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Aspen: Security: Reactions to the Four Ex-National Security Advisors Panel

Aspen—Maroon Bells

Aspen: Security: Nine Reactions to the Four Ex-National Security Advisors Panel: Most important:

  • Joe Nye—and the others—should not have pretended that that the Trump Administration has a strategy, and is some sort of unitary actor. It doesn't. It isn't. For the right analogies, we need to reach back to the Tudor or Stuart dynasties—a King Charles II Stuart without the work ethic, mostly concerned with his mistresses, his parties, and deference to himself; easily bribed by the King of France, &c.; plutocrats maneuvering and using access to advance their interests; other kleptocrats manuevering and using access to advance their interests; and a few technocrats—a Pepys, a Godolphin—trying to hold things together. Graham Allison's three analytical perspectives—rational actor-organizational process-bureaucratic politics—are not sufficient to understand this thing. We need a fourth perspective: weak chaos monkey king, perhaps?...

And here are eight more:

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Aspen—Maroon Bells

Aspen: Security: A Question I Did Not Ask Condoleeza Rice: Secretary Rice, in her opening statement, focused on historical roots of our current mishegas, and how the foreign view of the U.S. as a country that is not well-governed, that cannot handle its trade and immigration issues, has been long building.

That reminded me of something that has long puzzled me: Dual containment of Iran and Iraq—that always seemed to me like a very good idea, a very good policy, a profoundly imperfect policy, yes, but the best we could do given that we live, as Cicero said, not in the Republic of Plato but in the Sewer of Romulus.

Back in 2002 we already had a serious global terrorism network problem. "One enemy at a time" is elementary strategy. Yet in 2003 we broke dual containment by invading Iraq. We broke dual containment:

  • without a plan for getting the 300K Arabic-speaking military police optimal for stabilization,
  • without a plan for a post-invasion Iraq not theologically and ideologically in sync with Iran, and
  • without a spur to action in the form of an advanced Iraqi nuclear weapons program.

Why we decided to launch such a war of choice in 2003 has always been opaque to me. Can you make your thinking less opaque to me, as to why this was thought to be a good idea? And what does this say about how good an idea disruption for disruption’s sake is in general?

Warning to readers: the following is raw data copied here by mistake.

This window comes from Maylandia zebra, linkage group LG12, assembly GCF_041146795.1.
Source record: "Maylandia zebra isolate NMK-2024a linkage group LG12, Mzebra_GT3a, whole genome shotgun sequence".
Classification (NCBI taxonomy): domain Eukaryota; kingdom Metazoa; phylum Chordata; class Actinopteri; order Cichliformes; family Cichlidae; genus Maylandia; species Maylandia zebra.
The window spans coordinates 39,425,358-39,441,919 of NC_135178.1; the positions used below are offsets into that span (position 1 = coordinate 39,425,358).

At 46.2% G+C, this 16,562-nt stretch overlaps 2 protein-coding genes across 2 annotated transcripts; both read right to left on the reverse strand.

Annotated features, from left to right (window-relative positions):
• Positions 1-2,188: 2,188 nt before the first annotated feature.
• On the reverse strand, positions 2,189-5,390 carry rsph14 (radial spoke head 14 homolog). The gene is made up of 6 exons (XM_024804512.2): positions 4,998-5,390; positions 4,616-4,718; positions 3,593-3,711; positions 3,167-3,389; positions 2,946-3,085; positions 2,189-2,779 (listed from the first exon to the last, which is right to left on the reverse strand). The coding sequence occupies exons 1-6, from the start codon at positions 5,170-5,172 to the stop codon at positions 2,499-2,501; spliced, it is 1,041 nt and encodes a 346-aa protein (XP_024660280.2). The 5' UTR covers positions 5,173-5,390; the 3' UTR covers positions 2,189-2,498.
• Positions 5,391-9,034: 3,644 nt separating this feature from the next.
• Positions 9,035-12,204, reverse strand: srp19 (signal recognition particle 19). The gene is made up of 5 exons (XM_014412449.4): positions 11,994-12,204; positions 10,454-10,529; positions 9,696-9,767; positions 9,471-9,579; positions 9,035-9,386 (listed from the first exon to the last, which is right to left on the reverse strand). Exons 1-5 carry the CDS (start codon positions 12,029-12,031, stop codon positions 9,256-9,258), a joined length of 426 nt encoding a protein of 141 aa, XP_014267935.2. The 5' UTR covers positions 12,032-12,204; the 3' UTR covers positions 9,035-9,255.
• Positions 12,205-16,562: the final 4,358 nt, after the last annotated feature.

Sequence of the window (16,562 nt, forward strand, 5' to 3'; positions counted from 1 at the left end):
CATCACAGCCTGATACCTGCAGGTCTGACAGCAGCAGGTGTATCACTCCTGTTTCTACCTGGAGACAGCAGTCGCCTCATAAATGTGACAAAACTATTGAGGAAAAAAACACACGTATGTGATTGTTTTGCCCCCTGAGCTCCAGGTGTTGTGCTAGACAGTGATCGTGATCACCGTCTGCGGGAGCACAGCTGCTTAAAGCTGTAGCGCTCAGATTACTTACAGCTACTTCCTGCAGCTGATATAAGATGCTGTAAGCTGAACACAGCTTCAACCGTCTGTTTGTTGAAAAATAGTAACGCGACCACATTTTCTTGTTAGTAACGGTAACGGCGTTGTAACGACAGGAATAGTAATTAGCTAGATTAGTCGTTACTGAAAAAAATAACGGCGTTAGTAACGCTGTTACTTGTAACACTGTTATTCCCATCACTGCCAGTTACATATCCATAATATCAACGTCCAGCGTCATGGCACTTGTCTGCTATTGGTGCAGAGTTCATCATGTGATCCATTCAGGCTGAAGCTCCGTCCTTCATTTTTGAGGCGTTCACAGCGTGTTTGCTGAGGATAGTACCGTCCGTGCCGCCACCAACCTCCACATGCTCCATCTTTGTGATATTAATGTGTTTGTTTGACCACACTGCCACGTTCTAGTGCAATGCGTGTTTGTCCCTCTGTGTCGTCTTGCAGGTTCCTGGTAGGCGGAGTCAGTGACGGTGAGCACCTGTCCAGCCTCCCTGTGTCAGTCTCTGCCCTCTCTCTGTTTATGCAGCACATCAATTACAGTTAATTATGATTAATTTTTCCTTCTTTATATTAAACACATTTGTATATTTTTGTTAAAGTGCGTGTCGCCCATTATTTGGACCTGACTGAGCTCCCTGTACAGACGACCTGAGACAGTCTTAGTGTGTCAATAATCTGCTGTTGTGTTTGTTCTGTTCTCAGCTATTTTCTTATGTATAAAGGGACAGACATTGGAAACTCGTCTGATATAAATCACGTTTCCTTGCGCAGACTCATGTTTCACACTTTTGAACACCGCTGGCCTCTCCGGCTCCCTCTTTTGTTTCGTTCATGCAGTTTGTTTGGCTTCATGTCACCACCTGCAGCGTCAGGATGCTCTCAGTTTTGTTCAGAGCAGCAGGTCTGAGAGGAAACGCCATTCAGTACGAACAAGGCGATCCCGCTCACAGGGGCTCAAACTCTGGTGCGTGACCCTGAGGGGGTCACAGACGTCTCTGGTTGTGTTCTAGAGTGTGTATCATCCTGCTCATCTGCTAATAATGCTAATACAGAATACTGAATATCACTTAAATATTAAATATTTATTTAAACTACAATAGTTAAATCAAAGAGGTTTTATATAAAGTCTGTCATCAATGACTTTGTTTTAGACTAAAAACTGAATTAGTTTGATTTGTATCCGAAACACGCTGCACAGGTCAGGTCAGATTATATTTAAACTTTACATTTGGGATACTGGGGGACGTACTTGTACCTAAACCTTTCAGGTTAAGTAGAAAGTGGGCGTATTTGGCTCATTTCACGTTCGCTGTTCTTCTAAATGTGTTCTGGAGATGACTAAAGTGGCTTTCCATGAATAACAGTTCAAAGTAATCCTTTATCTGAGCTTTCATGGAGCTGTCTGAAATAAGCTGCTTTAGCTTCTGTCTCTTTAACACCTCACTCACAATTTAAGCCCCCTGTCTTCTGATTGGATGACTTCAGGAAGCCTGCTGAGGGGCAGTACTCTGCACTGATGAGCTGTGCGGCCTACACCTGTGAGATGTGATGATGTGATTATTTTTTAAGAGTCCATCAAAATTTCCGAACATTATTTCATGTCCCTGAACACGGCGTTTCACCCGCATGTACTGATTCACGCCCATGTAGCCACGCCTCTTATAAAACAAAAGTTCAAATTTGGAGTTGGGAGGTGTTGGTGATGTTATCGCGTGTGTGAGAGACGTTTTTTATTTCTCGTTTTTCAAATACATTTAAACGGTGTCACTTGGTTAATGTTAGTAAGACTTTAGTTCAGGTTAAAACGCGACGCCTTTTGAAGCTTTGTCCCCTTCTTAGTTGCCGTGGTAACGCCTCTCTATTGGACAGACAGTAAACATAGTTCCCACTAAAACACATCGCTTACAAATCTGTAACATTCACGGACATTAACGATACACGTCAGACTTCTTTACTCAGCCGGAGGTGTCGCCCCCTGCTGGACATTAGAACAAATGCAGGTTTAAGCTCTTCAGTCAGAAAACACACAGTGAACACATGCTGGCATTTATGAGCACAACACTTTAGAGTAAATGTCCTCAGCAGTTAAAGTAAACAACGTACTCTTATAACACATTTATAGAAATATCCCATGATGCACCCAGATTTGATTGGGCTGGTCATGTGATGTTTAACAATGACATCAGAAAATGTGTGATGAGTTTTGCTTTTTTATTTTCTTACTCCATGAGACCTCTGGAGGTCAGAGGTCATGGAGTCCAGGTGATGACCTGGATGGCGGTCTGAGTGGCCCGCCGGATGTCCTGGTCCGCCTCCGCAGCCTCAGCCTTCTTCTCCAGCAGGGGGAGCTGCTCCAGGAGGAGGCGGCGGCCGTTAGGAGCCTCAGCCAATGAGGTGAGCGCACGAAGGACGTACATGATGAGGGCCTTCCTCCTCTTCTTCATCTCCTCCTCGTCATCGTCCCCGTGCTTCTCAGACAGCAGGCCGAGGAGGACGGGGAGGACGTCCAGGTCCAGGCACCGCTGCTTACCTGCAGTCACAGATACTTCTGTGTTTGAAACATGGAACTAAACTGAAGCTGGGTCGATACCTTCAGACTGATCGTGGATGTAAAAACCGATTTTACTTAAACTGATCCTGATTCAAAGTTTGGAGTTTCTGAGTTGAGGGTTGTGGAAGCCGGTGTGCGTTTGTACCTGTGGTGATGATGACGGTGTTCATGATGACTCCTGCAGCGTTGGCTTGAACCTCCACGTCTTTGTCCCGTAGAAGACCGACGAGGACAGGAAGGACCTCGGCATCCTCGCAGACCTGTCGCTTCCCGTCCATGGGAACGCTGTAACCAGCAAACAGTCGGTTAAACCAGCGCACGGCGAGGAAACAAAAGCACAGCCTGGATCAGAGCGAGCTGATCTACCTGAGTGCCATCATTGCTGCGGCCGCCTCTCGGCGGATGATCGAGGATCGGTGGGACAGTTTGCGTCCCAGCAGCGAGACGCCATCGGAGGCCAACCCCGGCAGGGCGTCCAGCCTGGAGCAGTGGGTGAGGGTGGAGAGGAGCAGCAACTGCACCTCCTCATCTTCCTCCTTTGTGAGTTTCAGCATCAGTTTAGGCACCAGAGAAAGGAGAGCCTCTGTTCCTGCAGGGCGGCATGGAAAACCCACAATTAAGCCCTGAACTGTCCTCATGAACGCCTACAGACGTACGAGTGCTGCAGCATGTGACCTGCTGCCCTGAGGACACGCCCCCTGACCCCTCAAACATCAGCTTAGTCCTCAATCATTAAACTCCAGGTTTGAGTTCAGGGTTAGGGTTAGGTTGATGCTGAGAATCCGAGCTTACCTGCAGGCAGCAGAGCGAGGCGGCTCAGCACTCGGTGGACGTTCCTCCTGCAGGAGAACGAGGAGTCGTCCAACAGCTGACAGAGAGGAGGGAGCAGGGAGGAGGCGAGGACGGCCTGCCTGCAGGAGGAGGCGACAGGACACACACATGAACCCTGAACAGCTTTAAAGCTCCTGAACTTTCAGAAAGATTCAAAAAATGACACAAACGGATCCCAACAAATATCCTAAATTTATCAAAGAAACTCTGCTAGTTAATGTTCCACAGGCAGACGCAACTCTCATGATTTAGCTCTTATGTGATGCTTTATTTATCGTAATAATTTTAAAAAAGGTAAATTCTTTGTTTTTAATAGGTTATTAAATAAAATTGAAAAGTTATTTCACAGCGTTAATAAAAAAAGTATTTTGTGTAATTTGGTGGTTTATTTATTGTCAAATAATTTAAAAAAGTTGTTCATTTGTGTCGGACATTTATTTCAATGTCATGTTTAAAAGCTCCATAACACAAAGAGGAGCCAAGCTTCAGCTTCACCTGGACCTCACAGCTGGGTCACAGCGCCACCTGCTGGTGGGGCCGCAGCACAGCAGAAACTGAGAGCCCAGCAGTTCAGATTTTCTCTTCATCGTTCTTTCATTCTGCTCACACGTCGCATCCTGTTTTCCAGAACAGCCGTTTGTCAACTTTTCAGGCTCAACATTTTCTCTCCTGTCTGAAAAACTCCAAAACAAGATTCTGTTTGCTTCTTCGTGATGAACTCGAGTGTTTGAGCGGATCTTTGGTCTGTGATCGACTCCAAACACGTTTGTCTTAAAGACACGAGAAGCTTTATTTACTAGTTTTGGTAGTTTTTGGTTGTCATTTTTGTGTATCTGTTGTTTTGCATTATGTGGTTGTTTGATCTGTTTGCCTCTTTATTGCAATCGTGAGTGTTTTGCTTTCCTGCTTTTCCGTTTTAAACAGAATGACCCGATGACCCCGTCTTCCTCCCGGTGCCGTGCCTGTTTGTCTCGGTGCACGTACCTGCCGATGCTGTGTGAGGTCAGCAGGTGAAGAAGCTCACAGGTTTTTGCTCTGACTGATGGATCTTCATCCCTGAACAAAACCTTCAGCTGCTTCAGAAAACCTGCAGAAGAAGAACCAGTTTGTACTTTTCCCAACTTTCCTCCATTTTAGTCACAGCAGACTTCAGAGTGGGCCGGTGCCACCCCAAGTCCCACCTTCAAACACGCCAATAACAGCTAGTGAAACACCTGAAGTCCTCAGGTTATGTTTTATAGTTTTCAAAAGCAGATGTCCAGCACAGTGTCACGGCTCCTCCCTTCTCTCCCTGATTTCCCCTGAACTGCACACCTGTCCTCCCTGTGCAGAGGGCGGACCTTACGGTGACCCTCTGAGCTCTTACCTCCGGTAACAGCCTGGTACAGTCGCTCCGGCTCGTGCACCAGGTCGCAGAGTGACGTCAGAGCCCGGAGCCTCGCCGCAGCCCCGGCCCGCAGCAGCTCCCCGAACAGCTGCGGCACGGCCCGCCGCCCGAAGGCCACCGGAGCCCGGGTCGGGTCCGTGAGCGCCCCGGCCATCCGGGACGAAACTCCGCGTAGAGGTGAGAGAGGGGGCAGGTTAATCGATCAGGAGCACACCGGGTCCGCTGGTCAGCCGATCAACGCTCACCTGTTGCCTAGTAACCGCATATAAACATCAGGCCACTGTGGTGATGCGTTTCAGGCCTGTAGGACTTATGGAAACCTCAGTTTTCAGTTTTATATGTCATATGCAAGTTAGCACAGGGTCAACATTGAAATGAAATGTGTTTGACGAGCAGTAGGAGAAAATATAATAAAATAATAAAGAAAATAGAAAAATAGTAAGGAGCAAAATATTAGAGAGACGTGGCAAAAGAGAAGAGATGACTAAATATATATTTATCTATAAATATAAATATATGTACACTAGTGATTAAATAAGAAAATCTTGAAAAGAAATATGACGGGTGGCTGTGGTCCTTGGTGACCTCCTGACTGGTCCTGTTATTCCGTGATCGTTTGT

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My More Polite Thoughts from Aspen...

Farmer and the Cowman

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Herbert Hoover: As Bad to Ally with Stalin and Churchill Against Hitler as to Ally with Hitler Against Stalin and Churchill

Clowns (ICP)

I was reading Herbert Hoover (1964): Freedom Betrayed on the plane, and it is really clear to me why nobody wanted Hoover to publish it during his lifetime and why his heirs buried it for half a century:

I will tell you what I think. I think Hoover does not quite dare say:

When Hitler attacked Stalin in June 1941, the U.S. should have told Britain to cool it—embargoed Britain until and offered it security guarantees when it made peace with Germany—and then the U.S. should have supported Hitler in his war on Communism, by far the worst of the three totalitarianism of Communism, Naziism, and New Dealism. Afterwards, Hitler and his successors would have had their hands full ruling their Eurasian empire, and Naziism would have normalized itself, and Communism would be gone. Too bad about Nazi rule over the French, Belgians, Dutch, Danes, and Norwegians, but that would have been a price well worth paying.

He does not quite dare say it, but he is thinking it, and almost gets there...

Herbert Hoover:

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Seems to me I can think of many reasons why his friends would have told him this would not be a good book to write: Joe Patrice: Law School Professor Has New Murder Mystery: "Law professor who quit Twitter in a temper tantrum is back with a new book.... Earlier this year, the conservative Edmund Burke Society at the University of Chicago advertised an event to discuss whether or not immigrants were 'toilet people'...

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Monday Smackdown: Who Wants Charles Murray to Speak on Their Campus, and Why?

I have a question for Stanford's Michael @McFaul ...